Java Servlet Interface

Java Servlet Interface

In this article, I am going to discuss Java Servlet Interface in detail. Please read our previous article where we discussed the Java Servlet API. At the end of this article, you will understand the following pointers.

  1. Java Servlet Interface
  2. Servlet Interface Methods
  3. 1. init() method
  4. 2. service() method
  5. 3. getServletConfig() method
  6. 4. getServletInfo() method
  7. 5. destroy() method
  8. Example: To understand the Java Servlet Interface
Java Servlet Interface

public interface Servlet

This interface is for developing servlets. A servlet may be a body of Java code that’s loaded into and runs inside a servlet engine, as an internet server. It receives and responds to requests from clients. For example, a client may have information from a database; a servlet is often written that receives the request, gets and processes the info as required by the client, and then returns it to the client.

All servlets implement this interface. Servlet writers typically do that by subclassing either GenericServlet, which implements the Servlet interface, or by subclassing GenericServlet’s descendent, HttpServlet. Developers got to directly implement this interface as long as their servlets cannot (or choose not to) inherit from GenericServlet or HttpServlet.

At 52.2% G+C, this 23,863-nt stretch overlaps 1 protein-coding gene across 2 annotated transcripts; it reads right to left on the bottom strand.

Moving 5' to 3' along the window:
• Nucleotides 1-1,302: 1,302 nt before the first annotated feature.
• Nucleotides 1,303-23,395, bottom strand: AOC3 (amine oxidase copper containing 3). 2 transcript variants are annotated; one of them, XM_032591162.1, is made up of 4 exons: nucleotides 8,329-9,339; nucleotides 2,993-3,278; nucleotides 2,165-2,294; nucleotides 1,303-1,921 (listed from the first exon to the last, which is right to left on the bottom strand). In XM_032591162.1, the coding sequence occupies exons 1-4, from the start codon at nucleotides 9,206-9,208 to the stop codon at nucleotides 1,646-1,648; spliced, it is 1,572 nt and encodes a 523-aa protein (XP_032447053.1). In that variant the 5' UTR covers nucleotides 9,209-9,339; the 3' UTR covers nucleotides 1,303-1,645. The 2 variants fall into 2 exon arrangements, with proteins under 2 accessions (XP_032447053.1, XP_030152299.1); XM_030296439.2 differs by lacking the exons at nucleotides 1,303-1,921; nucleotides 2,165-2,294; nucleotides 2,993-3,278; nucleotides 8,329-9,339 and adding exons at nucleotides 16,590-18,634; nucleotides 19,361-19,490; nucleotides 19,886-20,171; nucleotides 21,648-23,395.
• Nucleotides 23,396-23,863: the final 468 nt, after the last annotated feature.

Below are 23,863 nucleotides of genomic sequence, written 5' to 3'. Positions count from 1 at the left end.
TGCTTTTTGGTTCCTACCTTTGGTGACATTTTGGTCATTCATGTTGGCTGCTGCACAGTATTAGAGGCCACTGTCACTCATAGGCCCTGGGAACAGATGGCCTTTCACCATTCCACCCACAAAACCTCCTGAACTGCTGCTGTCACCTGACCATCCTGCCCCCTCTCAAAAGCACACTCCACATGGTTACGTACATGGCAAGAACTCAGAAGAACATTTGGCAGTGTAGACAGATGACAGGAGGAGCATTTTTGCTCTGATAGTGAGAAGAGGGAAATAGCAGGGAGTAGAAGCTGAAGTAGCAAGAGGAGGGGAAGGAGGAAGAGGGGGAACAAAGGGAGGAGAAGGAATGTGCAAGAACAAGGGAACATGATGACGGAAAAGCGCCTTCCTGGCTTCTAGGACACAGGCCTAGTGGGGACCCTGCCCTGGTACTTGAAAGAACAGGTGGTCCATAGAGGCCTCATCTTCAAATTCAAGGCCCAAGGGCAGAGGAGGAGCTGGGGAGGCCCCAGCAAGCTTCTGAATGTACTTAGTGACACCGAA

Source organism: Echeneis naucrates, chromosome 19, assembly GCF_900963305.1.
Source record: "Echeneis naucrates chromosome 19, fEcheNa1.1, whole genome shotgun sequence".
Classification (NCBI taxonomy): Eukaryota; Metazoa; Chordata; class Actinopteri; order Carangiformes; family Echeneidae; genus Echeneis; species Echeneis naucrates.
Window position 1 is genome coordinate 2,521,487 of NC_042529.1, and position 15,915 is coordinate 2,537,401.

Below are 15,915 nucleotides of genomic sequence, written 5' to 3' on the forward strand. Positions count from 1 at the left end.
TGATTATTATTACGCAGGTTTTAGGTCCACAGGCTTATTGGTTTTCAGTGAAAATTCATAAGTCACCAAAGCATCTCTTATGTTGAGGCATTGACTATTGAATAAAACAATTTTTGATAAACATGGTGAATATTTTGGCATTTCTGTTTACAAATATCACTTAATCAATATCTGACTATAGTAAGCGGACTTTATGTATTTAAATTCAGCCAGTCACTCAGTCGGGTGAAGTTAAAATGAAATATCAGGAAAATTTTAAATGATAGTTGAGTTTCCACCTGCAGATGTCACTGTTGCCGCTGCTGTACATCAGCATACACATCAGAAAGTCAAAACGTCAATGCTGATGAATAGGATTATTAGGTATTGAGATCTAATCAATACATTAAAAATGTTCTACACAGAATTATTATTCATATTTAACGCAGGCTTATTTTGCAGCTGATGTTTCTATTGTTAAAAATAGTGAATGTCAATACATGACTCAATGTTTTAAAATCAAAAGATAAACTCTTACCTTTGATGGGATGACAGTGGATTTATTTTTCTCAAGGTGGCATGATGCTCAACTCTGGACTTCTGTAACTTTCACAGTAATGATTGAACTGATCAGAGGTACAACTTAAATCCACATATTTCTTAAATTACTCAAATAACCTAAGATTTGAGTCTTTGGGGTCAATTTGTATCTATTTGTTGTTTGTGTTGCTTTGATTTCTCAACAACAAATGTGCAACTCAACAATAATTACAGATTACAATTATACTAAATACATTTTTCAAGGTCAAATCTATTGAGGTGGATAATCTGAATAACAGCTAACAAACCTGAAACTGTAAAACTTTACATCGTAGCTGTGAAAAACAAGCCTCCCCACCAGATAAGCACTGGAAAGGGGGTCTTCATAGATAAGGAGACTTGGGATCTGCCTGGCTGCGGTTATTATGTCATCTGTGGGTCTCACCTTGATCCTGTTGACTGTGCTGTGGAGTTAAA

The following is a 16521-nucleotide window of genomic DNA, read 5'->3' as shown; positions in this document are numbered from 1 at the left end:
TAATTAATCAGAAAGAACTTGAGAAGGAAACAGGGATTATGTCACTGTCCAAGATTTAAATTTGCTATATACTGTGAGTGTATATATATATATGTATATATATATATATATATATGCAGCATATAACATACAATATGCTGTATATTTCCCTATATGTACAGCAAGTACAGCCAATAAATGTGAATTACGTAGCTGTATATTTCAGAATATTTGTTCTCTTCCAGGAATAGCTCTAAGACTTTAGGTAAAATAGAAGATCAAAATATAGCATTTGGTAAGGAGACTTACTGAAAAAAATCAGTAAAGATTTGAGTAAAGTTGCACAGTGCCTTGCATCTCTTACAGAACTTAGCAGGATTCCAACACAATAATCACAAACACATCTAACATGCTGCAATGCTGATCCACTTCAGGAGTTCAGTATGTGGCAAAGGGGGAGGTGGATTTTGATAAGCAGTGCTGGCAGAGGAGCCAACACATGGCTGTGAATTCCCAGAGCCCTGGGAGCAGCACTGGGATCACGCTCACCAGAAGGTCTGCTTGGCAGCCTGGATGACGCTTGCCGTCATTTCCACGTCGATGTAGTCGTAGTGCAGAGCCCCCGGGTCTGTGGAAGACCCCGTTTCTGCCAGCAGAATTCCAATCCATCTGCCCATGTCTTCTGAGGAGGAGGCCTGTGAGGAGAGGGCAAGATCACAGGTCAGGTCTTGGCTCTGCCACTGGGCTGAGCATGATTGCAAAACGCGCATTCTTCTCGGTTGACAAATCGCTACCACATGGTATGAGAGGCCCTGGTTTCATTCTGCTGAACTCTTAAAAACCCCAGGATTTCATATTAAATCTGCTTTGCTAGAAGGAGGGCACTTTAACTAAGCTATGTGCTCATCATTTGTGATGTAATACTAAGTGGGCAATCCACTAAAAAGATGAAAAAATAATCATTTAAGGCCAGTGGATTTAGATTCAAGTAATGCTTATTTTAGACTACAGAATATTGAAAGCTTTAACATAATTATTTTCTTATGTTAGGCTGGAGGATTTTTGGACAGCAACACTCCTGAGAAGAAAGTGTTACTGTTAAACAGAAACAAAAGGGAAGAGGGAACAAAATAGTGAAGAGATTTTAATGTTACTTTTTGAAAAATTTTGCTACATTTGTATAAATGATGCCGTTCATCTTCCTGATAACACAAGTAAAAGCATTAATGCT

The Servlet interface defines methods to initialize a servlet, to receive and answer client requests, and to destroy a servlet and its resources. These are referred to as life-cycle methods, and are called by the network service within the following manner:

  1. Servlet is created then initialized.
  2. Zero or more service calls from clients are handled
  3. Servlet is destroyed then it is garbage collected and finalized

Initializing a servlet involves doing any expensive one-time setup, like loading configuration data from files or starting helper threads. Service calls from clients are handled employing a request and response paradigm. They believe the underlying network transport to supply quality of service guarantees, like reordering, duplication, message integrity, privacy, etc. Destroying a servlet involves undoing any initialization work and synchronizing persistent state with the present in-memory state.

Servlet Interface Methods

The Servlet Interface contains the following 5 methods:

1. init() method:

public void init (ServletConfig config) throws ServletException

The init() method is named just one occasion by the servlet container throughout the lifetime of a servlet. By this init() method the servlet gets to know that is has been placed into service. The servlet cannot be put into the service if:

  1. The init() method does not return within a fixed time set by the webserver.
  2. It throws a ServletException

Parameters: The init() method takes a ServletConfig object that contains the initialization parameters and servlet’s configuration and throws a ServketException if an exception has occurred.

2. service()

public void service(ServletRequest req, ServletResponse res) throws ServletException, IOException